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Microsoft’s GitHub Copilot sued over “software piracy on an unprecedented scale”

The lawsuit stated that this is the first class-action case in the US challenging the training and output of AI systems

Microsoft’s GitHub Copilot is being sued in a class action lawsuit that claims the artificial intelligence product is committing software piracy on an unprecedented scale.

The case was launched on 3 November by Matthew Butterick, a designer and programmer, along with the Joseph Saveri Law Firm to investigate GitHub Copilot. The team has filed a class action lawsuit in the San Francisco federal court on behalf of potentially millions of GitHub users.

The lawsuit seeks to challenge the legality of GitHub Copilot, as well as OpenAI Codex which powers the AI tool, and has been filed against GitHub, its owner Microsoft, and OpenAI.

GitHub and OpenAI launched Copilot in June 2021, an AI-based product that aims to help software coders by providing or filling in blocks of code using smart suggestions. It charges users $10 per month or $100 a year for its service.

“By train­ing their AI sys­tems on pub­lic GitHub repos­i­to­ries (though based on their pub­lic state­ments, pos­si­bly much more), we con­tend that the defen­dants have vio­lated the legal rights of a vast num­ber of cre­ators who posted code or other work under cer­tain open-source licences on GitHub,” said Butterick.

These licences include a set of 11 popular open source licences that all require attribution of the author’s name and copyright. This includes the MIT licence, the GNU General Public Licence, and the Apache licence.

The case claimed that Copilot violates and removes these licences offered by thousands, possibly millions, of software developers, and is therefore committing software piracy on an unprecedented scale.

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Copilot, which is entirely run on Microsoft Azure, often simply reproduces code that can be traced back to open-source repositories or licensees, according to the lawsuit. The code never contains attributions to the underlying authors, which is in violation of the licences.

“It is not fair, permitted, or justified. On the contrary, Copilot’s goal is to replace a huge swath of open source by taking it and keeping it inside a GitHub-controlled paywall. It violates the licences that open-source programmers chose and monetises their code despite GitHub’s pledge never to do so,” detailed the class-action complaint.

Moreover, the case stated that the defendants have also violated GitHub’s own terms of service and privacy policies, the DMCA code 1202 which forbids the removal of copy­right-man­age­ment infor­ma­tion, and the California Consumer Privacy Act.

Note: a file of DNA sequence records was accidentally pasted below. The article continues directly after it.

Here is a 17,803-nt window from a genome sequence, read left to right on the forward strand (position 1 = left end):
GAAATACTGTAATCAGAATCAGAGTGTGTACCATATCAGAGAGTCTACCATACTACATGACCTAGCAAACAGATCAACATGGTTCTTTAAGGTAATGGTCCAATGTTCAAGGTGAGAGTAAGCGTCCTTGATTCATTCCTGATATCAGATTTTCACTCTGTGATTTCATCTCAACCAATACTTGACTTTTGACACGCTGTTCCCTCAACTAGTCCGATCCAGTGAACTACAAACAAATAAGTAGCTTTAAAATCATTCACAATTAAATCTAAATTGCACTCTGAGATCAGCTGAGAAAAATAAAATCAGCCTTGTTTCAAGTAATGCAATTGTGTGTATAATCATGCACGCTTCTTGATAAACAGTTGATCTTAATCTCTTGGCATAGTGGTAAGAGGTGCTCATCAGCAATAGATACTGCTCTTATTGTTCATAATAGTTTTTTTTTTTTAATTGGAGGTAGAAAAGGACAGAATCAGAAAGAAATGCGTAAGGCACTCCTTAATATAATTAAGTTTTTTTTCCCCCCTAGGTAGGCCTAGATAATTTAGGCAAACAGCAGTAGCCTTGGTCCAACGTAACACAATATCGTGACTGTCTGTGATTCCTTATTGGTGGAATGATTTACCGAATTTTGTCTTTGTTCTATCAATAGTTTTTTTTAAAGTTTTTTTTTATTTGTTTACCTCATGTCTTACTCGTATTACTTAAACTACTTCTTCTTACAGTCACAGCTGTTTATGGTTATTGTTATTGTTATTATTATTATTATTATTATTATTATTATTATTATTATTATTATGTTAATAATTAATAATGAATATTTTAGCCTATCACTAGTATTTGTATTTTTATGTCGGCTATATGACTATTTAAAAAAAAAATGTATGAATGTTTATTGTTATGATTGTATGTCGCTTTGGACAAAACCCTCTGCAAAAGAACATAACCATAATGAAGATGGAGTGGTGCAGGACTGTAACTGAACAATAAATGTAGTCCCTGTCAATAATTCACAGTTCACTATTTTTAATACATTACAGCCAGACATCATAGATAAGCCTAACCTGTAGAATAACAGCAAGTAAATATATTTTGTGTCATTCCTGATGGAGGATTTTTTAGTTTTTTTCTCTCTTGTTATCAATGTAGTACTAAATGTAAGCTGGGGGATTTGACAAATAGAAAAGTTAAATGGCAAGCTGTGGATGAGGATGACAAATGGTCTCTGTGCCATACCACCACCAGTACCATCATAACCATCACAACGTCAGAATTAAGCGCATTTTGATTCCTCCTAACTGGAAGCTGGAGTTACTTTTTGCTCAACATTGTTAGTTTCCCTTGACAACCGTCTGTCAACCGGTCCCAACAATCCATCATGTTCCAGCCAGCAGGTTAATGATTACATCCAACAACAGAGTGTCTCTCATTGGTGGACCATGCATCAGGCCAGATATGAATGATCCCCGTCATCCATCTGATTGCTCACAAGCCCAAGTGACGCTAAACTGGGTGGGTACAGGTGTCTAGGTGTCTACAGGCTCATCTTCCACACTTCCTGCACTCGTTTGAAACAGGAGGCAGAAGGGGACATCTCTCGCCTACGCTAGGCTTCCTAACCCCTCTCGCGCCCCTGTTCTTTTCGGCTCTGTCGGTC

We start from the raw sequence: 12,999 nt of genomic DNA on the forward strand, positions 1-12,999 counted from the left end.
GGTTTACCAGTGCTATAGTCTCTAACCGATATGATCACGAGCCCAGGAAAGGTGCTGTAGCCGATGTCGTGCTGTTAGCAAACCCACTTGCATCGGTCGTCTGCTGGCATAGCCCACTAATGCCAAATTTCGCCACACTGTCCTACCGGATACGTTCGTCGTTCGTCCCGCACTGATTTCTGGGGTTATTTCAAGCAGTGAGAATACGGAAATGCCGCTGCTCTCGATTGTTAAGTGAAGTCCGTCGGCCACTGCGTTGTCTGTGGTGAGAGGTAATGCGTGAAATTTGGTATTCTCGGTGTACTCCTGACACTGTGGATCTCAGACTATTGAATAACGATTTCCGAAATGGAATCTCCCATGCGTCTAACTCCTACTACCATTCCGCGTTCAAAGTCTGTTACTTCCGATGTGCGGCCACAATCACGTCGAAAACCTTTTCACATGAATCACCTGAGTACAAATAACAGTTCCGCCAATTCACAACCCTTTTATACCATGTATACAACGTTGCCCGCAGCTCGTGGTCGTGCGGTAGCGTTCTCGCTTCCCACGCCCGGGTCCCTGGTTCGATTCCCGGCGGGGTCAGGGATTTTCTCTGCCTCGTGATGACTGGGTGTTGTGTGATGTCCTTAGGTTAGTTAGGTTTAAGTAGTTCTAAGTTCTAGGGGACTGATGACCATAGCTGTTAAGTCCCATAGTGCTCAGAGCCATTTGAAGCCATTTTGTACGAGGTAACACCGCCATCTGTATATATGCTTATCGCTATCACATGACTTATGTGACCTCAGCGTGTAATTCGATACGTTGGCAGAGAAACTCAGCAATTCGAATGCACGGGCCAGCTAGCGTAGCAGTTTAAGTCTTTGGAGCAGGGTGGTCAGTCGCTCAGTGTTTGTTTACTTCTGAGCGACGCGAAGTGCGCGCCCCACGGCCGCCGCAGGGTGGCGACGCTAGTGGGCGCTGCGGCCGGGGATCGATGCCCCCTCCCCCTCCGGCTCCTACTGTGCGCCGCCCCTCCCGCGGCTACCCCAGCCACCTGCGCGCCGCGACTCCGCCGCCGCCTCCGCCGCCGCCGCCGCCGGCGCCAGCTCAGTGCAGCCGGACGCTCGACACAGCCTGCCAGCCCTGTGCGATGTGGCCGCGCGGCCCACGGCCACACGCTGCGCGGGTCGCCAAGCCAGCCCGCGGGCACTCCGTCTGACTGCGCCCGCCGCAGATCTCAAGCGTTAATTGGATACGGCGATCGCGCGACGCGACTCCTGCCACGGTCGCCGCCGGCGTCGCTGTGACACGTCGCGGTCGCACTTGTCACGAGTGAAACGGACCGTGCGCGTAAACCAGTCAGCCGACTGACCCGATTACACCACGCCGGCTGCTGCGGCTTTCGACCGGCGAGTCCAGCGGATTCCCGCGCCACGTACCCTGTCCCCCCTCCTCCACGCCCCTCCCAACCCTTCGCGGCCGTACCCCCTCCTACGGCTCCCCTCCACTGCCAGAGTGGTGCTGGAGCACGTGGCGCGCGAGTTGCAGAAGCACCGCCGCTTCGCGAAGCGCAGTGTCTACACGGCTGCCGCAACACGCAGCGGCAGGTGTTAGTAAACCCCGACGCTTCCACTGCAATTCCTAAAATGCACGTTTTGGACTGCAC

“As far as we know, this is the first class-action case in the US chal­leng­ing the train­ing and out­put of AI sys­tems,” said Butterick. “It will not be the last. AI sys­tems are not exempt from the law. Those who cre­ate and oper­ate these sys­tems must remain account­able. If com­pa­nies like Microsoft, GitHub, and OpenAI choose to dis­re­gard the law, they should not expect that we the pub­lic will sit still.

“AI needs to be fair and eth­i­cal for every­one. If it’s not, then it can never achieve its vaunted aims of ele­vat­ing human­ity. It will just become another way for the priv­i­leged few to profit from the work of the many,” he added.

When asked for comment, GitHub highlighted that it had announced on 1 November that it’s set to bring in new features to the Copilot platform in 2023.

Whenever the tool suggests a code fragment, it’s hoping to provide developers with an inventory of similar code found in GitHub public repositories as well as the ability to organise the inventory by filters like the commit date, repository licence, and more.

IT Pro has contacted Microsoft and OpenAI for further comment.

In October 2022, developer Tim Davis, professor of computer science at Texas A&M University, wrote on Twitter that GitHub Copilot had emitted large chunks of his copyrighted code, with no attribution to him.

Davis added that he could probably reproduce his entire sparse matrix libraries from simple prompts, aiming to underline the similarity between his work and what the AI tool produced.

“The code in question is different from the example given. Similar, but different. If you can find a way to automatically identify one as being derivative of the other, patent it,” responded Alex Graverly on Twitter, creator of GitHub Copilot.

This comes at a time when Microsoft is looking at developing Copilot technology for use in similar programmes for other job categories, like office work, cyber security, or video game design, according to a Bloomberg report.

Microsoft's chief technology officer revealed that the tech giant will build some of the tools itself, while others will be provided by its customers, partners, and rivals.

Examples of what the technology could do include helping video game creators make dialogue for non-playable characters, while the tech giant’s cyber security teams are investigating how the tool can help combat hackers.

GitHub did admit that in some cases Copilot can produce copied code, with the current version of the tool aiming to prevent suggestions that match existing code in public repositories.

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